- For the stable manifold Ws: Xs =X ± εvs

- For the unstable manifold Wu: Xu =X ± εvu

where vs and vu are eigenvectors associated to the real eigenvalues of the monodromy matrix of the closed trajectory. vu corresponds to the eigenvalue > 1 and vs to the eigenvalue smaller than one.

As the small perturbation, ε, can be positive or negative, two stable (resp. unstable) manifolds can be obtained, which are denominated, respectively interior and exterior. The manifold is generated from a starting point, selected at a distance dM in the stable or unstable direction provided by the eigenvector. For this study, dM is set to 50 km (Gómez et al., 2001).

In order to decide when to stop the propagation of the manifold branches, a Poincaré map (recorded as PΣp) is used. Considering Φ(t, t0, X(t0)), the trajectory representing one solution of the system with X0 as initial conditions and Σp, a hypersurface, the Poincaré map, PΣp, is defined as the set of points of the trajectory, Φ(t, t0, X(t0)) when it intersects the hypersurface, Σp with:

PΣp={X=(x,y,z,,,ż)/XΣp and X.=f(X)}    (6)

Figure 3 provides a schematic representation of the use of a Poincaré Map.


Figure 3. Schematic representation of a Poincaré map.

Manifolds Connection

Given an initial orbit and a final orbit, denoted by ψi and ψf, respectively. Intersections between the unstable manifold Wu(ψi) of the initial orbit and the stable manifold Ws(ψf) of the final orbit is defined as the set

XpWu (ψi)Ws (ψf)
={(xuyuzux˙uy˙uz˙u)Wu (ψi), (xsyszsx˙sy˙sz˙s)Ws(ψf)|xui=xsjx˙ui=x˙sjyui=ysjy˙ui=y˙sjzui=zsjz˙ui=z˙sj }    (7)

Intersections in 6-D space of the manifolds are called free intersections and provide an asymptotic path from one periodic solution to another one (Parker and Chua, 2012). However, such connections require stringent conditions on the initial and final orbits, for example, they must be of the same energy level (5). For the purpose of this study, only physical intersections (x,y,z) between the manifolds will be sought for. While intersections can happen at any point of space, the search space will be restricted on a Poincaré map to reduce the computational burden.


This paper focuses on rendezvous problematic in the vicinity of EML2, as it constitutes one of the most critical sets of operations during a Human spaceflight mission scenario.

Rendezvous Concepts Definition

Houbolt (1960) defines the rendezvous as:

The problem of rendezvous in space, involving, for example, the ascent of a satellite or space ferry as to make a soft contact with another satellite or space station already in orbit.“

The space vehicle that is already in orbit is commonly called the target, while the one that is arriving, is named the chaser. Rendezvous then consists in all maneuvers and trajectories performed by both vehicles to get nearer and nearer before contact. The different phases and maneuvers of a typical rendezvous mission from launch to docking have been extensively studied from the Apollo missions to the International Space Station (ISS) resupply missions. They are mostly named: launch, transfer, orbital injection, phasing, and proximity maneuvers (including homing, closing and final approach). Rendezvous can be followed by either docking or berthing, depending on the nature of the chaser. Rendezvous operations considered in this study will start from the departure of the chaser from its parking orbit to the injection maneuver onto the target orbit in the vicinity of the Lagrangian point. As an extension of successful rendezvous operations performed in Low Earth Orbit, it is possible to identify three successive phases in a rendezvous scenario: transfer phase, far rendezvous and close rendezvous.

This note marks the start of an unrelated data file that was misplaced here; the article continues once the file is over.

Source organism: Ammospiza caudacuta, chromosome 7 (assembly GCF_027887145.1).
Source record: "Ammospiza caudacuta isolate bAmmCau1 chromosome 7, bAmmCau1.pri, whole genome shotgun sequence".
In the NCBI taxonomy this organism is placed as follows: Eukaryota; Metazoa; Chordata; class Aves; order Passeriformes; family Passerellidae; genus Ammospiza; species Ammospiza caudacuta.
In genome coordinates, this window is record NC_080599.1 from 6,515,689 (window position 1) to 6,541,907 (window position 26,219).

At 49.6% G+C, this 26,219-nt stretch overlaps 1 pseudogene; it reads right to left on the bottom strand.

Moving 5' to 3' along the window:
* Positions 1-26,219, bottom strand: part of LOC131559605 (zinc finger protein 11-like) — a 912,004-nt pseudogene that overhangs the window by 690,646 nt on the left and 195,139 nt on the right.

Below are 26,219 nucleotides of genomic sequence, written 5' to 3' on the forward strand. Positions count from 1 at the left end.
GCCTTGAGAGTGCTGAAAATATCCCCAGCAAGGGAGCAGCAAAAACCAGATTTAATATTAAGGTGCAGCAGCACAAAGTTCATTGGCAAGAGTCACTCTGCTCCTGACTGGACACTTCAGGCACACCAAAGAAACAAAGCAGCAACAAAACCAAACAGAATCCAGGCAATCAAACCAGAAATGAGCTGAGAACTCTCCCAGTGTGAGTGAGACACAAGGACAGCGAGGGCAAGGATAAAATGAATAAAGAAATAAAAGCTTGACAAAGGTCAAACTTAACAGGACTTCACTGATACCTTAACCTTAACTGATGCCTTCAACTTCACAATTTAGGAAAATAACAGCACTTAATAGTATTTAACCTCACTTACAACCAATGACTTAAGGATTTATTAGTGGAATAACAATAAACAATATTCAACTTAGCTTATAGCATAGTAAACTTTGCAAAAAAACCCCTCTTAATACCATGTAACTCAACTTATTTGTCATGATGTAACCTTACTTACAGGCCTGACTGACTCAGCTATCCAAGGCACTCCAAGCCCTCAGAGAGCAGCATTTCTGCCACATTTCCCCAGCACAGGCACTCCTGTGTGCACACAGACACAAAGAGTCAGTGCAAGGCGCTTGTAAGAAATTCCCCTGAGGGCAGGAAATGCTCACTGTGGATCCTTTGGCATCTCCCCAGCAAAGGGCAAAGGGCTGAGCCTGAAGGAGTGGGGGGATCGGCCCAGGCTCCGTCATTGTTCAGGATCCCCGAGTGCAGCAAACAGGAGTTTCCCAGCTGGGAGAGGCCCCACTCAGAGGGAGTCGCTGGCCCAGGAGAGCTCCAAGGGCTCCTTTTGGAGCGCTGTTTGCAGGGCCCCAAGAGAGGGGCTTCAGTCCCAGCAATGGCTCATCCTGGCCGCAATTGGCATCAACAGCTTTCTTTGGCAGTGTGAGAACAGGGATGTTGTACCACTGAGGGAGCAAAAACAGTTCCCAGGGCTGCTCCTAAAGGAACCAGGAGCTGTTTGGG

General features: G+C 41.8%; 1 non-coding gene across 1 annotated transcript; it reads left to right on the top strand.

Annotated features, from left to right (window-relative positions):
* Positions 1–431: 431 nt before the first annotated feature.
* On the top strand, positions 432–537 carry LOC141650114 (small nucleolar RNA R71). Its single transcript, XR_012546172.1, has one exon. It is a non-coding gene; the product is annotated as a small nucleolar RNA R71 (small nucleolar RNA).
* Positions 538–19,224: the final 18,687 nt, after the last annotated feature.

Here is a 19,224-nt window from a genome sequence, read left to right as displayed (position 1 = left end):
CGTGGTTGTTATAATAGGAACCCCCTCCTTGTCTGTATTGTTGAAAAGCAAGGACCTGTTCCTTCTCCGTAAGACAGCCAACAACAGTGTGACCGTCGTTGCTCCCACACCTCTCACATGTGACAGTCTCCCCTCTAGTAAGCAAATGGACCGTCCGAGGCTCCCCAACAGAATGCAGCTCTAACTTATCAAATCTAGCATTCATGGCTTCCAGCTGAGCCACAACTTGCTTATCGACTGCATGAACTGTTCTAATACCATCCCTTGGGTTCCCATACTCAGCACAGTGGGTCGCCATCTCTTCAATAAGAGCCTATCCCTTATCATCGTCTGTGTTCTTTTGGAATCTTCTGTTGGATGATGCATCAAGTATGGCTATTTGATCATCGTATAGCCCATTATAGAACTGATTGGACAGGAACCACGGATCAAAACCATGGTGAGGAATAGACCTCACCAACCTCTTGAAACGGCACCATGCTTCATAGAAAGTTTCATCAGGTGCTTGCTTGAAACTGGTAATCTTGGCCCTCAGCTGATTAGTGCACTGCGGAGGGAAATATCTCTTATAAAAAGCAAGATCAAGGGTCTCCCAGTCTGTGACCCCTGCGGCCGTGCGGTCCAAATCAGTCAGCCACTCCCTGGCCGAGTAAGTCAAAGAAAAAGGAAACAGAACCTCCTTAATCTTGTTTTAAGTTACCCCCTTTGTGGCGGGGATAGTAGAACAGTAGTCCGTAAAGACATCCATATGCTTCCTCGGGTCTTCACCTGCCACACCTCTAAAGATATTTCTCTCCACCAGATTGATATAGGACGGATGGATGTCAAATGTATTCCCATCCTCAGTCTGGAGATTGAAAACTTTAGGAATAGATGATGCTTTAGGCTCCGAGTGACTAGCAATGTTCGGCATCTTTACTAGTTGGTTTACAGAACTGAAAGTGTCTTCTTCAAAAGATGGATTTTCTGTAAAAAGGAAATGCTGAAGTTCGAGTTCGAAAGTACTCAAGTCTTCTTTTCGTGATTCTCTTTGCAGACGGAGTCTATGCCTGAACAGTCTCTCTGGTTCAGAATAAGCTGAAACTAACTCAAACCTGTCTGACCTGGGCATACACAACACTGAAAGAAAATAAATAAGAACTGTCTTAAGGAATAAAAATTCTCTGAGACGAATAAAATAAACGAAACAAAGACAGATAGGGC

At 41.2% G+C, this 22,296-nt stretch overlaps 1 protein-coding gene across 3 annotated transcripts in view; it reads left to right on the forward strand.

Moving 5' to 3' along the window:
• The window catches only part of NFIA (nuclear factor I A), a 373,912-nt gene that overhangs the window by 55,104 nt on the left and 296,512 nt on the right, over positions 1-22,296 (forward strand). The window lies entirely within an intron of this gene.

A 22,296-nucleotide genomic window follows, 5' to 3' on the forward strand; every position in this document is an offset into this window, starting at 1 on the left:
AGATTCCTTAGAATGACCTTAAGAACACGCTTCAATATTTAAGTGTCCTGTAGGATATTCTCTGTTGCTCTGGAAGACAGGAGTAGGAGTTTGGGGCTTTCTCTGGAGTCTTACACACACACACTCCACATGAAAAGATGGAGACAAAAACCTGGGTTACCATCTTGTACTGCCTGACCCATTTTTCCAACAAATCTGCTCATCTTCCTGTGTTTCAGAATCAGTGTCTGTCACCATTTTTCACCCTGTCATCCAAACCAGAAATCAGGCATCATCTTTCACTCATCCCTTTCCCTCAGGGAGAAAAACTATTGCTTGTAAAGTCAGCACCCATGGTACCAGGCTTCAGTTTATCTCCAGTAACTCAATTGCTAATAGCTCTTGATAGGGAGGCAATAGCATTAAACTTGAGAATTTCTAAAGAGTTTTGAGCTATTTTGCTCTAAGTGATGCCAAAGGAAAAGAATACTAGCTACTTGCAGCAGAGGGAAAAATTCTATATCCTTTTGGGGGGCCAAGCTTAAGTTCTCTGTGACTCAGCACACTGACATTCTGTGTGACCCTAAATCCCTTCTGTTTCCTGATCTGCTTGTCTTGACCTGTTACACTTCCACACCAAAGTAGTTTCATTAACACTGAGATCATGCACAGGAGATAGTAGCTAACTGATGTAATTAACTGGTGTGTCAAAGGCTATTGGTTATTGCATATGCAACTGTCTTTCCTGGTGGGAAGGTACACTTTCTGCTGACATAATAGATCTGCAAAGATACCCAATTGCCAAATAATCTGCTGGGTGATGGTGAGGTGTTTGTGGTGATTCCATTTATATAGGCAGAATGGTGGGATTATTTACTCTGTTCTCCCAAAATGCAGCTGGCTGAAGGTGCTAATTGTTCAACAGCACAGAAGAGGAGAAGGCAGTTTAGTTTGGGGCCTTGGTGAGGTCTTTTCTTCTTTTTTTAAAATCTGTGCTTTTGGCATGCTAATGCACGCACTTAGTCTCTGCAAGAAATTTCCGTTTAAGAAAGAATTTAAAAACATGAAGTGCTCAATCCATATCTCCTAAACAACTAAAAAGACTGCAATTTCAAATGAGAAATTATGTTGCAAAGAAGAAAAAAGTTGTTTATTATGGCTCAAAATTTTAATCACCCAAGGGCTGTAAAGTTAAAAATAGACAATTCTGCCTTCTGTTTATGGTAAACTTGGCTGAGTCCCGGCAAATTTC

Far Rendezvous Strategy

Two different scenarios can be identified depending on the chaser injection. The chaser can either travel on its transfer trajectory from the Earth to the target orbit or can be injected on a parking orbit about the Lagrangian point. It is not necessary that the chaser's parking orbit belong to the same families as target's orbit. In the second case, the chaser will wait there until far approach operational activities start. Considering the launch and transfer uncertainties inherent to the first scenario, the paper focuses on scenarios including the use of a parking orbit. Four phases are considered: parking orbit, far approach, insertion on the target's orbit and close rendezvous operations. Both chaser and target are assumed to be traveling on two different closed orbits about the L2 libration point, which admit stable and unstable manifolds.

The far approach strategy proposed in this paper takes advantage of the natural dynamics of the system and follows two steps. A 3-maneuver scenario is considered first. The chaser performs a first maneuver (Δv1) to leave its parking orbit and to travel on the unstable manifold. It will then perform a second maneuver (Δv2) to leave the unstable manifold so as to reach the stable manifold of the target orbit. Finally, arriving near the target, it will perform a third maneuver (Δv3) to leave the manifold and enter the target parking orbit. As mentioned previously, finding exact intersections between manifolds is difficult and resource-consuming, a distance gap between the stable and unstable manifold at the intersection exists in this scenario. The second and final step is to use the 3-burns trajectory as a first guess for a 4-burns trajectory design with a lambert arc connecting the extremities of both manifolds. Figure 4 presents an example of the methodology used in this work for a Halo-to-Halo rendezvous about EML2 (target and chaser amplitudes AzT=30,000  km and AzC=8,000  km, respectively). On the upper hand (A), the 3-maneuvers strategy is presented, while on the lower hand (B), the connection between the manifolds is depicted for the 4-maneuvers refinement: the two burns (Δv21) and (Δv22) replace the single burn (Δv2) of the 3-maneuvers scenario.